A jury in St Louis, Alabama, has awarded $72million to the family of Jacqueline Fox who sued pharmaceutical giant Johnson & Johnson after developing ovarian cancer as a result of using their talcum products. Ms Fox sadly died last year aged 62. The verdict was the first such case against Johnson & Johnson, of which there are more than 1,000 throughout the United States, to result in a monetary award.
Jurors found Johnson & Johnson liable for fraud, negligence and conspiracy following the trial.
Many cancer experts believe the link is still not proven. It is likely that Johnson and Johnson will lodge an appeal so this is, by no means, the end of this matter.
It has been reported that Johnson & Johnson, in an effort to maintain sales, failed for decades to warn consumers that its talc-based products could cause cancer. So far, around 1,000 cases have been filed in Missouri state court, and another 200 in New Jersey.
So, with the conflicting expert evidence, do we all stop using talcum powder? Will future generations of babies never experience the talcum powder feeling?! Further, we will see similar claims in the UK in the future?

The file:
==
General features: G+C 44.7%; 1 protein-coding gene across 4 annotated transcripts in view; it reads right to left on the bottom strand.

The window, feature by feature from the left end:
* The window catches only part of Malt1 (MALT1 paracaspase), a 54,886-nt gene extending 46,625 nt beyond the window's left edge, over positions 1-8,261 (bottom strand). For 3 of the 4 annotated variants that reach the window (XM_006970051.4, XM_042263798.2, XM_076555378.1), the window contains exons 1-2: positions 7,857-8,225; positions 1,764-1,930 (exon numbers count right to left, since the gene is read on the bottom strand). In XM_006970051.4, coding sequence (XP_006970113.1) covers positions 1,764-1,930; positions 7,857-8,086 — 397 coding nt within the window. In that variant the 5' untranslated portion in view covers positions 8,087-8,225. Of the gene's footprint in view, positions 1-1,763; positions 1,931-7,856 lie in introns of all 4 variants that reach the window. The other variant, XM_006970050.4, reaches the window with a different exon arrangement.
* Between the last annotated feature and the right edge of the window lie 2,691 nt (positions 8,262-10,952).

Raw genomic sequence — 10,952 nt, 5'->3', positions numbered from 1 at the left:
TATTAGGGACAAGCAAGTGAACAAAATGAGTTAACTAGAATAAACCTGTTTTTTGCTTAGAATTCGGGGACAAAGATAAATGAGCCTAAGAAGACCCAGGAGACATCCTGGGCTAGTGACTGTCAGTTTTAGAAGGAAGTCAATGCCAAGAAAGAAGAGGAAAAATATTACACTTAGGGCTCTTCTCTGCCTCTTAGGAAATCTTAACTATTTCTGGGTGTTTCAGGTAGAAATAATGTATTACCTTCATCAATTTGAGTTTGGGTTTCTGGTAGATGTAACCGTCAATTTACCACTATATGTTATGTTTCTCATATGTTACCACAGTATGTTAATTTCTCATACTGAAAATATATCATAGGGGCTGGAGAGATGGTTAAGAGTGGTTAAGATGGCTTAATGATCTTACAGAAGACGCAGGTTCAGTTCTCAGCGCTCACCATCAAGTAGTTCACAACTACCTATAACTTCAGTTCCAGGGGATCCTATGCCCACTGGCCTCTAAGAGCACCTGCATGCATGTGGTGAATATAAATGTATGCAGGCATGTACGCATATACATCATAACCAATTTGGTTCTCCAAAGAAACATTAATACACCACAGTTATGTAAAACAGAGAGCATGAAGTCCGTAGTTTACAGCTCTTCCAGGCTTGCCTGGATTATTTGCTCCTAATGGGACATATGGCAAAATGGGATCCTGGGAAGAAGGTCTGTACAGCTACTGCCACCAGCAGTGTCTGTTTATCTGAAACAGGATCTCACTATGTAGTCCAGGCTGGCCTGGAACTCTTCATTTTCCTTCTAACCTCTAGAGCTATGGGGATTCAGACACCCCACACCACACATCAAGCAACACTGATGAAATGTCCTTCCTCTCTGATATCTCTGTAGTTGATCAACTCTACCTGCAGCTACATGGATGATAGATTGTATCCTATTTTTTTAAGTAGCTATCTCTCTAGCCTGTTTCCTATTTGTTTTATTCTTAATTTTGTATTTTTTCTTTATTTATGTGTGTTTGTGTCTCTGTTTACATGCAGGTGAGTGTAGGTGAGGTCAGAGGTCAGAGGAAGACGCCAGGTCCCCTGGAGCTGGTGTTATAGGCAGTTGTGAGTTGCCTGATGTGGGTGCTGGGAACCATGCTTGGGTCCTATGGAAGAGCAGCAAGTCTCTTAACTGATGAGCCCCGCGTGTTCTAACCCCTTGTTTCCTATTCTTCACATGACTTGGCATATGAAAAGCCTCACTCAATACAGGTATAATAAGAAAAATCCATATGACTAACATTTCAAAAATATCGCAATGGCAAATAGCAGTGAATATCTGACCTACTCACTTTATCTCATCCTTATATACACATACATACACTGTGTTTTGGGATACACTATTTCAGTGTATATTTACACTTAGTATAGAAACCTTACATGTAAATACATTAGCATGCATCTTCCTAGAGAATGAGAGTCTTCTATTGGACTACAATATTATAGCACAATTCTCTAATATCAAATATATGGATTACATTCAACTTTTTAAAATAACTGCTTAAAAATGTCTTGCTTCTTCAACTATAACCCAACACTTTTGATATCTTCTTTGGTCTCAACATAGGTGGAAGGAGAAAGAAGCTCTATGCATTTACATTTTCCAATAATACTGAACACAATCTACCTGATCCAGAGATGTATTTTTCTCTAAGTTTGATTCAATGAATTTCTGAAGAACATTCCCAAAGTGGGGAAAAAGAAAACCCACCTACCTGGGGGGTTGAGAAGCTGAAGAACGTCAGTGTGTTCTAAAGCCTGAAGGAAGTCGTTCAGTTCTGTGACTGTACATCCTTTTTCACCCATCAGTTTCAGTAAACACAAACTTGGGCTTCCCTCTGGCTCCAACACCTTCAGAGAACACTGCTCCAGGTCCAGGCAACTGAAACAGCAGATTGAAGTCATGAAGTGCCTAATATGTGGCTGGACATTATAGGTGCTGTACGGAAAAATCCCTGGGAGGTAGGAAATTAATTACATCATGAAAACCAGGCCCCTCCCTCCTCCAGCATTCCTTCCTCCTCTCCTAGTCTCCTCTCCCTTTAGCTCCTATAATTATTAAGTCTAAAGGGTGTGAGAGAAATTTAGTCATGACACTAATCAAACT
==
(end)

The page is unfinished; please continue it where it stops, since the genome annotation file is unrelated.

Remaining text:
Roderick Bagshaw, Associate Professor of Law at Oxford University said: “Whether we will see claims against baby powder producers in England is likely to depend to a great extent on the nature of the scientific evidence that supports the proposition that such powder causes cancer. In England such cases would involve having to convince a judge, rather than having to convince a jury, and the judge would have to be convinced not just that powder can cause cancer but also that a particular claimant’s cancer was caused (or contributed to) by the powder.
Professor Bagshaw went on to add “A problem claimants frequently face is that if their cancer could have been caused by many different things then it is hard to show that one of them made a difference.”
Cancer Research UK takes an interesting stand on its website by stating
“If something truly causes cancer, you would expect people who are exposed to more of that thing to have a higher risk. For example, the more you smoke, the higher your risk of lung cancer. But the majority of the studies have not found a similar relationship for talc use and ovarian cancer.”